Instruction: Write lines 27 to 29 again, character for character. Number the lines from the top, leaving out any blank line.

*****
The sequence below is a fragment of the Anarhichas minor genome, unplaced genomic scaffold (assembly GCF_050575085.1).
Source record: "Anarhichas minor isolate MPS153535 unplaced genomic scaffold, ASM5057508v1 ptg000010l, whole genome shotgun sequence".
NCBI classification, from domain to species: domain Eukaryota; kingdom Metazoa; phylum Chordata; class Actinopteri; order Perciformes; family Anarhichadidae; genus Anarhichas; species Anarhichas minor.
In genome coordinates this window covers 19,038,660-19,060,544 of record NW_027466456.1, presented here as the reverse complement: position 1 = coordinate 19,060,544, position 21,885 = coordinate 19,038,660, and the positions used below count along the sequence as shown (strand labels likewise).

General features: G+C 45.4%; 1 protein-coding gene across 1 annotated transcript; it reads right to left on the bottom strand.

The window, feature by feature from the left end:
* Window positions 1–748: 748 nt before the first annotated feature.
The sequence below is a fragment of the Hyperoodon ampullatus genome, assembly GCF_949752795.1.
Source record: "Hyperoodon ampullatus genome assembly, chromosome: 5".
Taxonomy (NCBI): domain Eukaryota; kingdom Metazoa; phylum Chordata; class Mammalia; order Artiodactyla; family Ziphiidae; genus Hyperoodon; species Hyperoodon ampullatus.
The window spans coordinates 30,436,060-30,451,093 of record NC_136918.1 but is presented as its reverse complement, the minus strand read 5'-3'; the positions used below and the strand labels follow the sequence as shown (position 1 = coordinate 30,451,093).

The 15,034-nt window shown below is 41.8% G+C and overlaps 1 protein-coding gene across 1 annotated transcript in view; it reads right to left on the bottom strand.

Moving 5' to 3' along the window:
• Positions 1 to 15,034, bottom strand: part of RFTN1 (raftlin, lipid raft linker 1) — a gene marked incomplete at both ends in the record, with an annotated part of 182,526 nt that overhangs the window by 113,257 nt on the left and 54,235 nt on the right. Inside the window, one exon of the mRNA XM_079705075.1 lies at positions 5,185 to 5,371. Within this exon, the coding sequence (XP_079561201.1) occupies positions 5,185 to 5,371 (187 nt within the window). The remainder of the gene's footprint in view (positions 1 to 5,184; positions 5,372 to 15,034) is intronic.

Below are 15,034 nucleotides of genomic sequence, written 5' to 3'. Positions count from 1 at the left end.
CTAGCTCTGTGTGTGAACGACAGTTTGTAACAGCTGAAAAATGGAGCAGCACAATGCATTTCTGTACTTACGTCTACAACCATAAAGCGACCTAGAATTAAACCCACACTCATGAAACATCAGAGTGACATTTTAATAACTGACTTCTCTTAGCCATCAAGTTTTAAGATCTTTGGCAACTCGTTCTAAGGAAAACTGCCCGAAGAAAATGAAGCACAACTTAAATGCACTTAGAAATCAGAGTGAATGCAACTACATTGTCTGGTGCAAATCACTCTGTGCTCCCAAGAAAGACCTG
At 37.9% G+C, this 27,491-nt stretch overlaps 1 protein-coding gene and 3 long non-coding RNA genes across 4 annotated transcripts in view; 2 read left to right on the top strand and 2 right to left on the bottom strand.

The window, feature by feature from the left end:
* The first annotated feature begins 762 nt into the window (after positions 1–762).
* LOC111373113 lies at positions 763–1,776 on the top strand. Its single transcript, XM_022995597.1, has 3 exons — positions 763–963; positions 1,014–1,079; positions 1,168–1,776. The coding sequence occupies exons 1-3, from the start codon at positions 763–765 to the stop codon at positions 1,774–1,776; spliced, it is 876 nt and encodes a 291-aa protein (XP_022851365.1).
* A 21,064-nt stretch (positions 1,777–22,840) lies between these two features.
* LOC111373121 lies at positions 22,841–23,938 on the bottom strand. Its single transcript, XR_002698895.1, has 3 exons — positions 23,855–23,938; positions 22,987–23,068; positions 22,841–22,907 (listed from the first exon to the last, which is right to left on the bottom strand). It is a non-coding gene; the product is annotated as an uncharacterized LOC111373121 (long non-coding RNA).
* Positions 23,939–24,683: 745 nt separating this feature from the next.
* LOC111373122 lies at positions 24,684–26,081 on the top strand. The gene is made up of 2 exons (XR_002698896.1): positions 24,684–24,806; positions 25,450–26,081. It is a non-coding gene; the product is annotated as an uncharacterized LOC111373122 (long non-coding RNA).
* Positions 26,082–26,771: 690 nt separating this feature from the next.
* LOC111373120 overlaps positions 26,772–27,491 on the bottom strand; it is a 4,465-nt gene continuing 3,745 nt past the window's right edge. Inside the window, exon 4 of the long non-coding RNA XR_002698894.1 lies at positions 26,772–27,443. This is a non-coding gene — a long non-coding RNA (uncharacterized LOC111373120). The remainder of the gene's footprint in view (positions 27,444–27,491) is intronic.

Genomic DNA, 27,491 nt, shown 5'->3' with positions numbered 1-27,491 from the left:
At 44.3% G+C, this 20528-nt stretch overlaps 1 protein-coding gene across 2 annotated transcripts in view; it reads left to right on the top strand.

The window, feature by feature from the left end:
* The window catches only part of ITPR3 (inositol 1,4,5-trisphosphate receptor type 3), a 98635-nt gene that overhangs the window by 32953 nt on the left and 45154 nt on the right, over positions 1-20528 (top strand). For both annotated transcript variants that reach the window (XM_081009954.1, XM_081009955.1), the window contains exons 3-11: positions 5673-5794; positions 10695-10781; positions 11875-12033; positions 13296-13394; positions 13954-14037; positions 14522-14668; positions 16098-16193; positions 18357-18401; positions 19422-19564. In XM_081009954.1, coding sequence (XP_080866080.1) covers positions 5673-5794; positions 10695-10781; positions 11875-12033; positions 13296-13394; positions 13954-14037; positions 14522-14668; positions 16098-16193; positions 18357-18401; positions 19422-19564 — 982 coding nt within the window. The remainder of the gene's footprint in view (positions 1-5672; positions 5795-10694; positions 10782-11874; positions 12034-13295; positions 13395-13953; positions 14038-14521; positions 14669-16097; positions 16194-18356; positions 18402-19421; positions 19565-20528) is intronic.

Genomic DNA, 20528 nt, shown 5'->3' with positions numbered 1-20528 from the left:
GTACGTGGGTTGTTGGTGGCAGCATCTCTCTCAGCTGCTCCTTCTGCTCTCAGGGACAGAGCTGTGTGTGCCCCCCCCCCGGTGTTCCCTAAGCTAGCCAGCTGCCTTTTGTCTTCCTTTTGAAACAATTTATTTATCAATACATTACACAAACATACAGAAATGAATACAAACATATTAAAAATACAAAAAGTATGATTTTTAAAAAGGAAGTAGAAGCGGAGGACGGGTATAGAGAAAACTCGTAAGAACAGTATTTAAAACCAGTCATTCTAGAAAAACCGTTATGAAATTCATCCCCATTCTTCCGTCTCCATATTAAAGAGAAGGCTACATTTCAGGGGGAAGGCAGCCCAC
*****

Genomic DNA, 27,491 nt, shown 5'->3' with positions numbered 1-27,491 from the left:
At 44.3% G+C, this 20528-nt stretch overlaps 1 protein-coding gene across 2 annotated transcripts in view; it reads left to right on the top strand.

The window, feature by feature from the left end: